Technology and Features

Broad connectivity to Data Sources

Querona can connect to over 128 data source types like relational, MPP, NoSQL, SaaS, CRM’s, or Social Media and supports data access technologies like ODBC, JDBC, and ADO.Net.

For a full list of providers please consult the Data sources article.

Emulation of SQL Server

Querona’s emulation of Microsoft SQL Server allows any client supporting connectivity to SQL Server to connect to Querona.

Emulation delivers compatibility with the following SQL Server features:

  • Metadata model exposed by SQL Server, including metadata catalog, system views, stored procedures, and functions
  • SQL dialect supported by SQL Server
  • Tabular Data Stream network protocol as described in Microsoft TDS documentation
  • Data types and conversions, where all data types are normalized automatically into equivalent SQL Server data types
  • Procedural programming constructs: IF, WHILE, DECLARE
  • Temporary tables (stored in-memory)
  • Selected SQL session environment variables
  • Security model supported by SQL Server
  • Authentication using Windows Integrated Authentication and SQL Server Standard Authentication (Mixed Mode)
  • Job scheduling model and accompanying stored procedures

Connectivity to Querona was verified using notable tools and technologies listed below.

Analytical, reporting or development tools (not a full list):

  • Apache SuperSet
  • PowerBI
  • Qlik
  • Tableau
  • Targit
  • Microsoft Office
  • Microsoft SQL Server Management Studio

Data access technologies:

  • ADO.Net
  • JDBC
  • OLE DB
  • ODBC

Built-in Apache Spark

Apache Spark engine is built-into Querona. No configuration is needed and a standalone instance of Spark is ready to use for querying and data storage. To utilize the power of Spark, uses do not have to learn to code in Scala or SparkSQL, because everything is wrapped and hidden by Querona’s emulation of Microsoft SQL Server.

Data lineage

Querona traces and maintains the data lineage using all created objects and their metadata. Each view dependency graph can be examined graphically and searched.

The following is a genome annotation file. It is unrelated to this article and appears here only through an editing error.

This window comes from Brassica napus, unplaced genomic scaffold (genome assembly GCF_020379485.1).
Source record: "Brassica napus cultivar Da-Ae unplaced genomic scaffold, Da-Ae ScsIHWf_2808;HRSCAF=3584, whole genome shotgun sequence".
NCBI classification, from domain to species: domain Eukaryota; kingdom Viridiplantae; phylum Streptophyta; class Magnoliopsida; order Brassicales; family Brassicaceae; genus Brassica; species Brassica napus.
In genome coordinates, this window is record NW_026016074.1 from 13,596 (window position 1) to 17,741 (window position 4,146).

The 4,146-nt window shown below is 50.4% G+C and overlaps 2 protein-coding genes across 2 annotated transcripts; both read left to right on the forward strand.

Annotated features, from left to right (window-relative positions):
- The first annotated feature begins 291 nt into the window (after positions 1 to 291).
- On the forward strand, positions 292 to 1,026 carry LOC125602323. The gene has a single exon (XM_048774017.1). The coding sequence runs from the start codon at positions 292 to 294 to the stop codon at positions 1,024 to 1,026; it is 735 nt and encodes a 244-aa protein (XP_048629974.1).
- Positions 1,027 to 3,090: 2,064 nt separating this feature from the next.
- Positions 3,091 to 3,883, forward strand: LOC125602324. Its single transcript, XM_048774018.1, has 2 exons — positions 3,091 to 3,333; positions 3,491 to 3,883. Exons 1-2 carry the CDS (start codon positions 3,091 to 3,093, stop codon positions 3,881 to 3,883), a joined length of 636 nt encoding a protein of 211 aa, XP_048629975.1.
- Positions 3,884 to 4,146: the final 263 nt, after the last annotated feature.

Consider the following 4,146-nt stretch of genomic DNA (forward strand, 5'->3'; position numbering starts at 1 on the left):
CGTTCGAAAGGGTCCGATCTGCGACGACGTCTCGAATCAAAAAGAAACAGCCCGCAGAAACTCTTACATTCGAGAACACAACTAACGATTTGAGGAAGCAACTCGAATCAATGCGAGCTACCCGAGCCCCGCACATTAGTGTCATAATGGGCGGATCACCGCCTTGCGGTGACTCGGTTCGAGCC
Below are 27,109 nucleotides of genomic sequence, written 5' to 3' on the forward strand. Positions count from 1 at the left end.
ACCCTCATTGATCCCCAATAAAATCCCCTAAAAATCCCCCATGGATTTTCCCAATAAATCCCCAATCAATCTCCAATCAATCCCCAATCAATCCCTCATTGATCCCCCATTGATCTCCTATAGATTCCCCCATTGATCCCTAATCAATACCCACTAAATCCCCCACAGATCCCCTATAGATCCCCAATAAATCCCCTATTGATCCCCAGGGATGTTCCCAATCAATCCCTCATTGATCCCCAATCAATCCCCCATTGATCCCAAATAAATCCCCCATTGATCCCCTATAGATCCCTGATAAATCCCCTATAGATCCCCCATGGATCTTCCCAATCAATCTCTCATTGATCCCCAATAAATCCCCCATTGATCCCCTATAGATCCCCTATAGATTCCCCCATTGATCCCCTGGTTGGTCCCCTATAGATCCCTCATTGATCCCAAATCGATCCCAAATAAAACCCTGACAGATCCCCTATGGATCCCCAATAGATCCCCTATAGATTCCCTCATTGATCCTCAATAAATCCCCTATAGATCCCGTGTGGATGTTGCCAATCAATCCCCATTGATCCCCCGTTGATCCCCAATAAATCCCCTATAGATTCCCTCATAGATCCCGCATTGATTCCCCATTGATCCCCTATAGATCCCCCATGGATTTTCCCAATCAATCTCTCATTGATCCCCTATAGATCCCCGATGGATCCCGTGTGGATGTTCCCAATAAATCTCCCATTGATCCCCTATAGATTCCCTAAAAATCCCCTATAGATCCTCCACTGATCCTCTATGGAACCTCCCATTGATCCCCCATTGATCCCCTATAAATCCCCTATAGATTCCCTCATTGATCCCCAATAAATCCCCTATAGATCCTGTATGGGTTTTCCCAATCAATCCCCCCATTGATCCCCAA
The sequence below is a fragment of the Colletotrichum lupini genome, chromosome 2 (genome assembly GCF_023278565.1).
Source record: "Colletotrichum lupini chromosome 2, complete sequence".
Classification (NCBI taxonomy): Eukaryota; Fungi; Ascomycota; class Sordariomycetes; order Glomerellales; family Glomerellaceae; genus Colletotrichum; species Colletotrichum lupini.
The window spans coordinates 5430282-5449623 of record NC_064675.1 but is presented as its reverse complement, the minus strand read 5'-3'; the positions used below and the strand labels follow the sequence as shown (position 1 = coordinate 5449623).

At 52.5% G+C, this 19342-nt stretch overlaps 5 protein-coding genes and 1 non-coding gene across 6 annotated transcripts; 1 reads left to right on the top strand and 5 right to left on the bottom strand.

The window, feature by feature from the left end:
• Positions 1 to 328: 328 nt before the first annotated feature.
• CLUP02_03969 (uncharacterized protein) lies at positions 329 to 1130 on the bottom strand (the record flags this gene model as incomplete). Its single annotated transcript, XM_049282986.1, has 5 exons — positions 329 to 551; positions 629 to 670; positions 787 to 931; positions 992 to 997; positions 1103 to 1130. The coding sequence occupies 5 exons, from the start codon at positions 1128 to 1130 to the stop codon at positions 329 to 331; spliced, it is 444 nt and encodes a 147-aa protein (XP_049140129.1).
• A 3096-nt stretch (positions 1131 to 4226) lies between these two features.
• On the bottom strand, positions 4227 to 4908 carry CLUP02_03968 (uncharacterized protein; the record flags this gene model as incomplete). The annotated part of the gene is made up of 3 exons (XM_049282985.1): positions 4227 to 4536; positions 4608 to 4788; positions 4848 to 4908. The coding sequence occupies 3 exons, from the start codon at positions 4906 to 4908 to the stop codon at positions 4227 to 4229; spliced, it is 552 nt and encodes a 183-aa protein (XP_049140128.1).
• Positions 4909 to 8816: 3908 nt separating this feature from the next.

Columnar processing

Querona is a columnar data virtualization engine. Incoming rows of data are converted into columnar format for high parallelism and high performance processing. Outgoing results are converted into rows for compatibility with the SQL Server protocol.

No ETL

Comparing to classic, flow-based ETL tools, Querona implements ETL responsibilities differently. Most of processing requirements can be expressed using SQL and Views and that is the approach in Querona.

  • Virtual Databases are wrappers over a data source to provide direct access to data, or created over one many supported data processing engines, that may be used for data integration and caching.
  • Views may depend on each other and blend data using full power of SQL language.
  • Views created in Querona’s virtual databases are materializable (aka. cachable).
  • Many processing-engine dependent strategies can be utilized, for example in-memory caching or persistent caching using table rotation.
  • SQL Server’s restrictions of so called “indexed views” do not apply to Querona.

Transparent data pseudonymization

Data pseudonymization in Querona works transparently to the end user. If any user decides to cache sensitive data on the untrusted system, Querona will automatically detect that sensitive data is being stored and will encrypt the data. The user will not detect that encryption happened because he or she will see real data, even if processing happened on the untrusted system.

For more information see Data Security.

Query retargeting

The use of pre-computed aggregate data is a technique to address performance challenges in Data Warehouse systems (DW). An aggregate retargeting mechanism redirects a query to an available aggregate table(s) when possible. The adoption of aggregates is completely transparent to Data Warehouse users.

For more information see Overview of Query Retargeting.

Flexible deployment model

Querona can be deployed using the following models:

  • on-premise, using physical or virtual machine with Windows (server and desktop)
  • cloud, IaaS
  • hybrid (mixed), on-premise and cloud